Expected level of development
Australian Curriculum Mathematics V9: AC9M5N04
Numeracy Progression: Additive strategies: P9, Number and place value: P8
At this level, students recognise that fractions, decimal fractions and percentages are equivalent ways to represent and make sense of quantities. They learn about the different contexts where it makes sense to use one of the constructs to express a proportional relationship.
Once students understand fractions and decimal fractions, they can then explore equivalent representations of percentages. A useful way to conceptualise percentages is to think of them as fractions, where the amount is always described relative to 100. The term ‘per cent’ is another name for hundredths. For example, 75% is the same as 0.75 or 75100.
Provide opportunities for the students to sort, order and compare visual and symbolic representations of fractions, decimals and percentages. Emphasise number sense by asking students explain their thinking.
Use proportional concrete materials such as decimats or Cuisenaire rods to support conceptual understanding. Dynamic software using tangrams or pattern blocks can provide different contexts for students to explore proportional relationships. Stress the importance of equal-sized parts. For example, if a number line is partitioned into six equal-sized parts then the name and size of the part is sixths.
To support conceptual understanding, move beyond prototypical representations of rational numbers. One way to do this is to consider that while fractional parts must be the same size, they do not need to be the same shape.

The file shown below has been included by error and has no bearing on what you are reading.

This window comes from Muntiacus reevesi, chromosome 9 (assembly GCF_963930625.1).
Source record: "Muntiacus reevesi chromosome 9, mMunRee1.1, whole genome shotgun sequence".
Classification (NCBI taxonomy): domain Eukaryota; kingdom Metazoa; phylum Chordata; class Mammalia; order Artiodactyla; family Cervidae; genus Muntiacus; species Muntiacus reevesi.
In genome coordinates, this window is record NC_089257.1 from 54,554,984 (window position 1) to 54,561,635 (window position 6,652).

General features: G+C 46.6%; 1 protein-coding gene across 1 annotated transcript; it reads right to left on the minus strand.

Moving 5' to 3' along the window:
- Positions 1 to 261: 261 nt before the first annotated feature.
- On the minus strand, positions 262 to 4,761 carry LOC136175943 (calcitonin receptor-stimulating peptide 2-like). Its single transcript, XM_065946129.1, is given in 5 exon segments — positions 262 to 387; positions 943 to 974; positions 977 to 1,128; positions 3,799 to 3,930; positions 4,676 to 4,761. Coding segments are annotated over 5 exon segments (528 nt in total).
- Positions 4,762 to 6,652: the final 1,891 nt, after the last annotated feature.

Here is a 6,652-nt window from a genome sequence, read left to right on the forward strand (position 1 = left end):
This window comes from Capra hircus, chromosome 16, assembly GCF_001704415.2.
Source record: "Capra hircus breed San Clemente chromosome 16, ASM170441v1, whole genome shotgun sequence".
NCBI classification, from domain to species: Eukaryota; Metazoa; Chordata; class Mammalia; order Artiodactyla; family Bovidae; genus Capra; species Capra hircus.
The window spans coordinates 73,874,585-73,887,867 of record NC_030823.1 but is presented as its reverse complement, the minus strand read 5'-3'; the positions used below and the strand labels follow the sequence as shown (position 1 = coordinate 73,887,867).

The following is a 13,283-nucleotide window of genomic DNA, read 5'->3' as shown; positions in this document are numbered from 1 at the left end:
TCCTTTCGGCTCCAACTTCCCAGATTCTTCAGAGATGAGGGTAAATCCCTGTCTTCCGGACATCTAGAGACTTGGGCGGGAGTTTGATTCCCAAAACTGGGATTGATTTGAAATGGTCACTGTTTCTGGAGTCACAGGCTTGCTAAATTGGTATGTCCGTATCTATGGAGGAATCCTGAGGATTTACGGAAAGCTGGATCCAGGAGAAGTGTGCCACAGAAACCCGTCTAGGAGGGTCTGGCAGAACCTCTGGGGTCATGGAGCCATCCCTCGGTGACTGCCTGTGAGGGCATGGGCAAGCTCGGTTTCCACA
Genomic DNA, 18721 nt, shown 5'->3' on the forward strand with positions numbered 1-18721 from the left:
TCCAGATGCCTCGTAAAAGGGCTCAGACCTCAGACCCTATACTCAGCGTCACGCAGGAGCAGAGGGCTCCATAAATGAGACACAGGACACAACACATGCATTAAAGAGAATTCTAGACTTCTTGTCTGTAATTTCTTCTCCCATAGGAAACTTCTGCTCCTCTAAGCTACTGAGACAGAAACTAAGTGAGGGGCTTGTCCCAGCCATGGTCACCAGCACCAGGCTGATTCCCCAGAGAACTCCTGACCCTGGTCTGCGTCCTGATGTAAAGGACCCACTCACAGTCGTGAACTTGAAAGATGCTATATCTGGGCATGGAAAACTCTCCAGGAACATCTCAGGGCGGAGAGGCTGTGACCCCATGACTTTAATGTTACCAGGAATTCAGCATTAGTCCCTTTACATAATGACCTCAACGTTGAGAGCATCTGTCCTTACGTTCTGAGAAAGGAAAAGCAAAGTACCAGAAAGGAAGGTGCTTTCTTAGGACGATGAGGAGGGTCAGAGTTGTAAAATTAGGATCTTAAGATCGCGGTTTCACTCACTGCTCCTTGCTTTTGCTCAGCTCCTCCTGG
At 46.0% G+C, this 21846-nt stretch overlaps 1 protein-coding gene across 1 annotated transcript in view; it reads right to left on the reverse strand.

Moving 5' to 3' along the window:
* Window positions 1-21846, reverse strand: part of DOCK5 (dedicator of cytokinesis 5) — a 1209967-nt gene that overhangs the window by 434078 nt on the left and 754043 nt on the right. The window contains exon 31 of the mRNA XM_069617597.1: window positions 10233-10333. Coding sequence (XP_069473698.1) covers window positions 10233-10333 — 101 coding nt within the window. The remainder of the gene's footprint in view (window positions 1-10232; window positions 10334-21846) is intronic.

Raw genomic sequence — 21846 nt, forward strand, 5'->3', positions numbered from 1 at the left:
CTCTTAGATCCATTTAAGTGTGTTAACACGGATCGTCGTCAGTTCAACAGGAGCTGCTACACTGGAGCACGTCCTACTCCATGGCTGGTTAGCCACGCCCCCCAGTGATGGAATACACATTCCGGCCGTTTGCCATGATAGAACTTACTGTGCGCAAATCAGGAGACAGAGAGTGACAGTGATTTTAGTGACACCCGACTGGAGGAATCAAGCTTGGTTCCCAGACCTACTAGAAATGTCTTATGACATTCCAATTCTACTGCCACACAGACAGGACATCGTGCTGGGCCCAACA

Provide contexts for students to link improper fractions to percentages greater than 100%.
Use diagrammatic representations to help students recognise the fractions as a division construct. For example, students can think of 13 as 3 ÷ 5 which, when typed into a calculator will give a decimal solution. Dynamic software can be used to enable students to connect this thinking to visual models through partitioning 3 into 5 equal parts.
Teaching and learning summary:
- Demonstrate the link between fraction equivalence and percentages to describe, represent and compare relative size.
- make connections between concrete, visual and symbolic representations of fractions, decimal fractions and percentages
- explain why a chosen representation makes sense in specific contexts.
Some students may:
- have difficulties representing small percentages such as 1.2%, or percentages that include decimal fractions such as 40.5%. Area models such as decimats will help students understand and represent these quantities.